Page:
‘Still a little shaken’ after arson
Homeowner wonders if pair who set vehicles ablaze had wrong house
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Braden Hopkins was in a deep sleep when he and his wife were awakened by strangers banging on their bedroom window and front door at 4 a.m. Monday.
When they opened the door, the startled parents saw the orange glow of a raging fire that had been deliberately set by someone who doused their vehicles with a liquid accelerant.
“The guy at the door was saying, ‘Fire! Fire! Your garage is on fire!’” Hopkins told the Free Press Tuesday. “We have (three kids). We had to get them out as quickly and safely as possible.”
The 31 year old, who lives in the Rural Municipality of St. Andrews just north of Winnipeg, doesn’t know why the family’s vehicles were set on fire.
There was no reason for the family to be targeted, he said.
“We’re still a little shaken up and a little confused as to the whole situation and why it happened,” said Hopkins. “I’m thankful no one was actually hurt.”
RCMP officers told him it was a random act of arson. Hopkins wonders whether the suspects had the wrong house.
The arson attack on Liss Road was recorded by a surveillance camera mounted to the family’s detached garage.
Footage showed a hooded person dumping two cups of liquid on the vehicles — a Ford Fusion and a Ford Explorer — parked in the gravel driveway at 3 a.m.
The person used a lighter to start a fire next to the Explorer, while a second suspect appeared to record video on a mobile phone, said Hopkins.
An attempt to ignite accelerant that was splashed on the roof of the Fusion wasn’t successful.
About a minute after appearing on camera, the suspects calmly walked toward the road while a small fire burned on the ground between the vehicles.
The second suspect carried the cups as the pair disappeared into the darkness.
RCMP said the suspects were travelling in a truck.
Hopkins didn’t recognize the pair in the video.
By the time he and his wife were awakened by banging an hour later, the blaze had spread and engulfed the Fusion, which was a few metres from the house.
Hopkins said they grabbed their children — a one-year-old daughter and two sons, ages four and 10 — and escaped without knowing the extent of the blaze nor how it started.
As they moved away from the house and waited for police and firefighters to arrive, Hopkins phoned his neighbour Dave Totin, a retired fire captain, to let him know about the situation.
Totin was asleep when he got the call.
When Hopkins confirmed the car was close to the garage, Totin threw on some clothes and drove over to help.
Totin used a tow rope, with one end attached to his truck, to drag the burning car away from the garage and prevent the flames from spreading.
The car’s gas tank exploded a short time later.
“We got it away from the structure probably about a minute before the rest of the gas tank ignited,” said Totin.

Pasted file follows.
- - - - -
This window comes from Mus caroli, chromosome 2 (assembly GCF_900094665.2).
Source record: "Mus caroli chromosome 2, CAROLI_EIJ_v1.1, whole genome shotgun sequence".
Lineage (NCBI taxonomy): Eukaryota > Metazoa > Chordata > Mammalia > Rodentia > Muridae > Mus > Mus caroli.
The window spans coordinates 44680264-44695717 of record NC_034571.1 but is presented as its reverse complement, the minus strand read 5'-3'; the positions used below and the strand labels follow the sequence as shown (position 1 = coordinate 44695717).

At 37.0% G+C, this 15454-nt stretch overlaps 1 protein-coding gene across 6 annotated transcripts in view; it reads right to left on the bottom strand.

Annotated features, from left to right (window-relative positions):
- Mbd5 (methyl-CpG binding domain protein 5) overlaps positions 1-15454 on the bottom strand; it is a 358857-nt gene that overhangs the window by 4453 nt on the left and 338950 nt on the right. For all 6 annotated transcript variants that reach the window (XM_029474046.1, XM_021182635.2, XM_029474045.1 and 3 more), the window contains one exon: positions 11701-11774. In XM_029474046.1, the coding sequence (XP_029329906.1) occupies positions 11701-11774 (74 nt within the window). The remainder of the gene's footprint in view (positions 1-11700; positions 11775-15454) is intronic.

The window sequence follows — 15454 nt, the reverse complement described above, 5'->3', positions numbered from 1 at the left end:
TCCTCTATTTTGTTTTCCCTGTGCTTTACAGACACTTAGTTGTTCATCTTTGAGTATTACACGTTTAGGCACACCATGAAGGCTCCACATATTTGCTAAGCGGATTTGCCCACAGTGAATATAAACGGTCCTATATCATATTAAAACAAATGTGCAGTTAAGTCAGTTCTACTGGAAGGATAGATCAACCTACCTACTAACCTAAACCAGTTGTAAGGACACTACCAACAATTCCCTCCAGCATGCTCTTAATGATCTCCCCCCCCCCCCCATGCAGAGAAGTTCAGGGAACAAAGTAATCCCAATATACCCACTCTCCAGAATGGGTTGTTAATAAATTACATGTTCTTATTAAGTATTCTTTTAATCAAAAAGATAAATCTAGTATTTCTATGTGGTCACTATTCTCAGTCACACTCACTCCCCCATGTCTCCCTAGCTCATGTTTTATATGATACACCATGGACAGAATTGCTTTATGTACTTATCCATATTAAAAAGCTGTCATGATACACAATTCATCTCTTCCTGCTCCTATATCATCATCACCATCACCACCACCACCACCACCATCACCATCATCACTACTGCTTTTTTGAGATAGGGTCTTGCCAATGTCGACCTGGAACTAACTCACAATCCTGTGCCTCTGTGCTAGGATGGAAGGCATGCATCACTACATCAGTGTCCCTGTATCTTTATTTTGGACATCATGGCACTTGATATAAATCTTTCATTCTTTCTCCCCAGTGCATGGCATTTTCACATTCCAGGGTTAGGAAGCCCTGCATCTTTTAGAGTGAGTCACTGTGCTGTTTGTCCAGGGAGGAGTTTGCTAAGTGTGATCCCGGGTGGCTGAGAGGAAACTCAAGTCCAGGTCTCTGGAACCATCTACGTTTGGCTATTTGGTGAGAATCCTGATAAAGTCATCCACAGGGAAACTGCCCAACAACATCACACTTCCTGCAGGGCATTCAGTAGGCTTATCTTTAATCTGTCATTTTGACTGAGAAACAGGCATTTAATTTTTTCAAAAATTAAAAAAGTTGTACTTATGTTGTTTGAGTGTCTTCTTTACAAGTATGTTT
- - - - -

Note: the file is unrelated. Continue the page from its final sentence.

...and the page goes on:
“It sent a fireball about 50 feet in the air,” said Hopkins. “It was like straight out of a movie.”
Totin said his wife, who was standing in their sunroom, about 65 yards away, felt the heat from the fireball.
It was around that time the Hopkins discovered the fire had been deliberately set.
Hopkins’ wife, who was near the side of the road with her children, used her smartphone to review the surveillance video.
Totin checked the garage to find out if the flames had spread and if anyone was inside. He also phoned his wife to ensure their doors were locked.
“I feel bad for the family. It’s a total random act,” he said. “I know them. I know there’s no issues as to why it happened. In the area we live in, you wouldn’t expect anything like that to happen.”
Hopkins was grateful for the three Good Samaritans who woke up the couple and helped the family escape.
He doesn’t know who they are. He didn’t get a chance to speak to them because they left the scene before the situation calmed down.
“I’m grateful they were passing by at that time,” said Hopkins. “I’d just like to say thank you. It could have been a lot worse if they weren’t there to alert us and wake us up.”
The family praised Totin for his quick action, and the RCMP and St. Andrews Fire Department for arriving quickly.
The Fusion was destroyed and the Explorer will require repairs, said Hopkins.
The house and three-car garage suffered some damage.
Hopkins and his wife are going through vehicle and home insurance processes while they continue to recover from the shock of the ordeal.
Their deductibles will set them back $3,000.
The Hopkinses, who commute to and from work, are borrowing a truck from a family member. Without loss-of-use coverage, they will have to pay to rent a second vehicle.
No one had been arrested as of Tuesday afternoon, said RCMP Cpl. Julie Courchaine.
“We aren’t able to say at this time why the home was targeted, and the investigation is ongoing,” she wrote in an email.
Police are asking anyone with information about the suspects to call Selkirk RCMP at 204-482-1222 or Crime Stoppers anonymously at 1-800-222-8477.
As a general assignment reporter, Chris covers a little bit of everything for the Free Press.
Updated on Tuesday, May 9, 2023 2:01 PM CDT: Headline changed.